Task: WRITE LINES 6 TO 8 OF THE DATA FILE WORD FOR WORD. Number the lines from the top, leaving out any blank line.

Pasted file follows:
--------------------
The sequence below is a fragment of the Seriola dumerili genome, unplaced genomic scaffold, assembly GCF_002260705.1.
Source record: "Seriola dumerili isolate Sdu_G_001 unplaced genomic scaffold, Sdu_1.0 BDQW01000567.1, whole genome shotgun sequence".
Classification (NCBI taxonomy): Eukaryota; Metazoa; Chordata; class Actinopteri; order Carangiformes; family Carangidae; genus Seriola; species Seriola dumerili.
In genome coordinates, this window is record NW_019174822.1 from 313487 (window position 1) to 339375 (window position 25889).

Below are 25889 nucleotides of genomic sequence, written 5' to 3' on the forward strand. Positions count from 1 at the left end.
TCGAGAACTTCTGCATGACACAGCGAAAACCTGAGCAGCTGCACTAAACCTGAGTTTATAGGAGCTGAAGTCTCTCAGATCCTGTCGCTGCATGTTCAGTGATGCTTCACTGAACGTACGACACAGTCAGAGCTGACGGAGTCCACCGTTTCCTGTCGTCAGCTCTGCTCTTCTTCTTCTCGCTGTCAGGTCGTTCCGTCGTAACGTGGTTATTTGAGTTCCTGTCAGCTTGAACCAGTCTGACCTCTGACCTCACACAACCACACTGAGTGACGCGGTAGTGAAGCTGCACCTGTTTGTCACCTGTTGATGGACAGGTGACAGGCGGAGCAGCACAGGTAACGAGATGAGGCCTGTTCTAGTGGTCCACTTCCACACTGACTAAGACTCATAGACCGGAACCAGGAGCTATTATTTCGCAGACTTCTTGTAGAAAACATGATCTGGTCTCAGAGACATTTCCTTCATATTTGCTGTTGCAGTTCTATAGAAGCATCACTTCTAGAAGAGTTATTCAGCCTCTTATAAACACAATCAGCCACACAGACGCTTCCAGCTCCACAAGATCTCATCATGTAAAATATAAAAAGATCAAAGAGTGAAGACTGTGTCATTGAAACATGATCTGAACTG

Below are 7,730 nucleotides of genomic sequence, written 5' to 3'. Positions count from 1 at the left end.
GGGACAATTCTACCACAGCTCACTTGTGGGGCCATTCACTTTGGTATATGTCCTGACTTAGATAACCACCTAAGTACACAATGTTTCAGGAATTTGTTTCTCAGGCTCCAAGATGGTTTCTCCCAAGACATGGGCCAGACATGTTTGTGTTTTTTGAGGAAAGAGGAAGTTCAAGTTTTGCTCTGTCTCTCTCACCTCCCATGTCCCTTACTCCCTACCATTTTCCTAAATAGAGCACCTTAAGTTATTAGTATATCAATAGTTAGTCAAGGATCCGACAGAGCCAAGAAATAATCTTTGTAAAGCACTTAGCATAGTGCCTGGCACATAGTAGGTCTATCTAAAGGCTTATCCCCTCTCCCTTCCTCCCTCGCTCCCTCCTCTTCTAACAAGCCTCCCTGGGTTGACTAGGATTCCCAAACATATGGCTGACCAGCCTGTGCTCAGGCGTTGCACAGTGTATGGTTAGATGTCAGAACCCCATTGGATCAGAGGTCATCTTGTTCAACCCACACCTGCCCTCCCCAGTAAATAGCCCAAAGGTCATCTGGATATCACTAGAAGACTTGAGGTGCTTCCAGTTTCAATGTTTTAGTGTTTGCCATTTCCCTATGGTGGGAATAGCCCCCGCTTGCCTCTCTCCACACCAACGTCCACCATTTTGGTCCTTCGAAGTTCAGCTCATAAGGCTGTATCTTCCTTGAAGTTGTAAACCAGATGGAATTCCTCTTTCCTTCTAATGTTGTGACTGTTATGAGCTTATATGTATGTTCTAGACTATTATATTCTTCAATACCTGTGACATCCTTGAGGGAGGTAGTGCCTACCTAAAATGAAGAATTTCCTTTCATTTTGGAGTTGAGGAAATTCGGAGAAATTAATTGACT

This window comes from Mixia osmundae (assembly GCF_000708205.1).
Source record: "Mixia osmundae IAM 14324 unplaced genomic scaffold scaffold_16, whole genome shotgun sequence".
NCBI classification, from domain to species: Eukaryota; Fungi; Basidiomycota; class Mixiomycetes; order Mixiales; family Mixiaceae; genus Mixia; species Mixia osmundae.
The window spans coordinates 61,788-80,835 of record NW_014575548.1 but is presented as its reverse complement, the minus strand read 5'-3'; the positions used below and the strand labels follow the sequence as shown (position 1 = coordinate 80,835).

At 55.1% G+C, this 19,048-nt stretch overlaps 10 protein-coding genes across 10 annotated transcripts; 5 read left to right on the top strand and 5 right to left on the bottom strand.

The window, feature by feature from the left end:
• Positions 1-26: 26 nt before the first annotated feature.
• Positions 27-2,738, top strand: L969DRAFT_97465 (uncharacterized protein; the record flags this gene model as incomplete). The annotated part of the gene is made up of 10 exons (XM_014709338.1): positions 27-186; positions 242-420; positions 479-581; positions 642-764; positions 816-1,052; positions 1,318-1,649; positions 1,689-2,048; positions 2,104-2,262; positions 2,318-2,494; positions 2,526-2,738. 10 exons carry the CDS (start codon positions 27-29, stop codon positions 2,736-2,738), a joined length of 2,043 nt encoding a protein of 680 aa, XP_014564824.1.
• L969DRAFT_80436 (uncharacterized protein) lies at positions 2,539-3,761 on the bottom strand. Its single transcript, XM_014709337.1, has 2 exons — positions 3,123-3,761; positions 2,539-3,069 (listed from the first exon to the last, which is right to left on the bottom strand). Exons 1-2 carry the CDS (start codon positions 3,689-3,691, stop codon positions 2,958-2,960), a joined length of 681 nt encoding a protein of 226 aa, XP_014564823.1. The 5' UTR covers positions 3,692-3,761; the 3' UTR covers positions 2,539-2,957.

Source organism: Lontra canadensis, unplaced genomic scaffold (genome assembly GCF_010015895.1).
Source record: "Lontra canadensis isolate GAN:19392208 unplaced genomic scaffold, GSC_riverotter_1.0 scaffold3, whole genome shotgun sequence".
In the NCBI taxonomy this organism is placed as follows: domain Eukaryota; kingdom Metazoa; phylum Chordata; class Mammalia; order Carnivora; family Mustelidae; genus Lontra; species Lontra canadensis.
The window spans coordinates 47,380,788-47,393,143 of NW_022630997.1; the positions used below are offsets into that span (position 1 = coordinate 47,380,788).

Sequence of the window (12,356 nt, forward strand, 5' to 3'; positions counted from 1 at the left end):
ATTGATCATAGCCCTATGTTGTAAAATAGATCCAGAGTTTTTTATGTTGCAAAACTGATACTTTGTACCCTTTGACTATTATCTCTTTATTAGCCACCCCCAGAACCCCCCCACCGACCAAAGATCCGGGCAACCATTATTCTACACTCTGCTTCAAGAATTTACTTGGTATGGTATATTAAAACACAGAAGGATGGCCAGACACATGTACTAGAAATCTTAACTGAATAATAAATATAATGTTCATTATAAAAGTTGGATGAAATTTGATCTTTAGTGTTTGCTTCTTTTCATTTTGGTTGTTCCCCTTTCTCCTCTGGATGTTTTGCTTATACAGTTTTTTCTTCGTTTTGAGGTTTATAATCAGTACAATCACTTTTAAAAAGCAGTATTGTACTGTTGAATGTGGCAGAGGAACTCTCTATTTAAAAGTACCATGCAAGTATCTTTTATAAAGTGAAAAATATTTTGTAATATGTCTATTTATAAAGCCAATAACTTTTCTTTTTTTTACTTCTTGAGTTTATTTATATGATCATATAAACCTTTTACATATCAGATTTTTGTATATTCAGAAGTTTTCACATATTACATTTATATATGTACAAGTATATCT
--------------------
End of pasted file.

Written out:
TCGAGAACTTCTGCATGACACAGCGAAAACCTGAGCAGCTGCACTAAACCTGAGTTTATAGGAGCTGAAGTCTCTCAGATCCTGTCGCTGCATGTTCAGTGATGCTTCACTGAACGTACGACACAGTCAGAGCTGACGGAGTCCACCGTTTCCTGTCGTCAGCTCTGCTCTTCTTCTTCTCGCTGTCAGGTCGTTCCGTCGTAACGTGGTTATTTGAGTTCCTGTCAGCTTGAACCAGTCTGACCTCTGACCTCACACAACCACACTGAGTGACGCGGTAGTGAAGCTGCACCTGTTTGTCACCTGTTGATGGACAGGTGACAGGCGGAGCAGCACAGGTAACGAGATGAGGCCTGTTCTAGTGGTCCACTTCCACACTGACTAAGACTCATAGACCGGAACCAGGAGCTATTATTTCGCAGACTTCTTGTAGAAAACATGATCTGGTCTCAGAGACATTTCCTTCATATTTGCTGTTGCAGTTCTATAGAAGCATCACTTCTAGAAGAGTTATTCAGCCTCTTATAAACACAATCAGCCACACAGACGCTTCCAGCTCCACAAGATCTCATCATGTAAAATATAAAAAGATCAAAGAGTGAAGACTGTGTCATTGAAACATGATCTGAACTG

Below are 7,730 nucleotides of genomic sequence, written 5' to 3'. Positions count from 1 at the left end.
GGGACAATTCTACCACAGCTCACTTGTGGGGCCATTCACTTTGGTATATGTCCTGACTTAGATAACCACCTAAGTACACAATGTTTCAGGAATTTGTTTCTCAGGCTCCAAGATGGTTTCTCCCAAGACATGGGCCAGACATGTTTGTGTTTTTTGAGGAAAGAGGAAGTTCAAGTTTTGCTCTGTCTCTCTCACCTCCCATGTCCCTTACTCCCTACCATTTTCCTAAATAGAGCACCTTAAGTTATTAGTATATCAATAGTTAGTCAAGGATCCGACAGAGCCAAGAAATAATCTTTGTAAAGCACTTAGCATAGTGCCTGGCACATAGTAGGTCTATCTAAAGGCTTATCCCCTCTCCCTTCCTCCCTCGCTCCCTCCTCTTCTAACAAGCCTCCCTGGGTTGACTAGGATTCCCAAACATATGGCTGACCAGCCTGTGCTCAGGCGTTGCACAGTGTATGGTTAGATGTCAGAACCCCATTGGATCAGAGGTCATCTTGTTCAACCCACACCTGCCCTCCCCAGTAAATAGCCCAAAGGTCATCTGGATATCACTAGAAGACTTGAGGTGCTTCCAGTTTCAATGTTTTAGTGTTTGCCATTTCCCTATGGTGGGAATAGCCCCCGCTTGCCTCTCTCCACACCAACGTCCACCATTTTGGTCCTTCGAAGTTCAGCTCATAAGGCTGTATCTTCCTTGAAGTTGTAAACCAGATGGAATTCCTCTTTCCTTCTAATGTTGTGACTGTTATGAGCTTATATGTATGTTCTAGACTATTATATTCTTCAATACCTGTGACATCCTTGAGGGAGGTAGTGCCTACCTAAAATGAAGAATTTCCTTTCATTTTGGAGTTGAGGAAATTCGGAGAAATTAATTGACT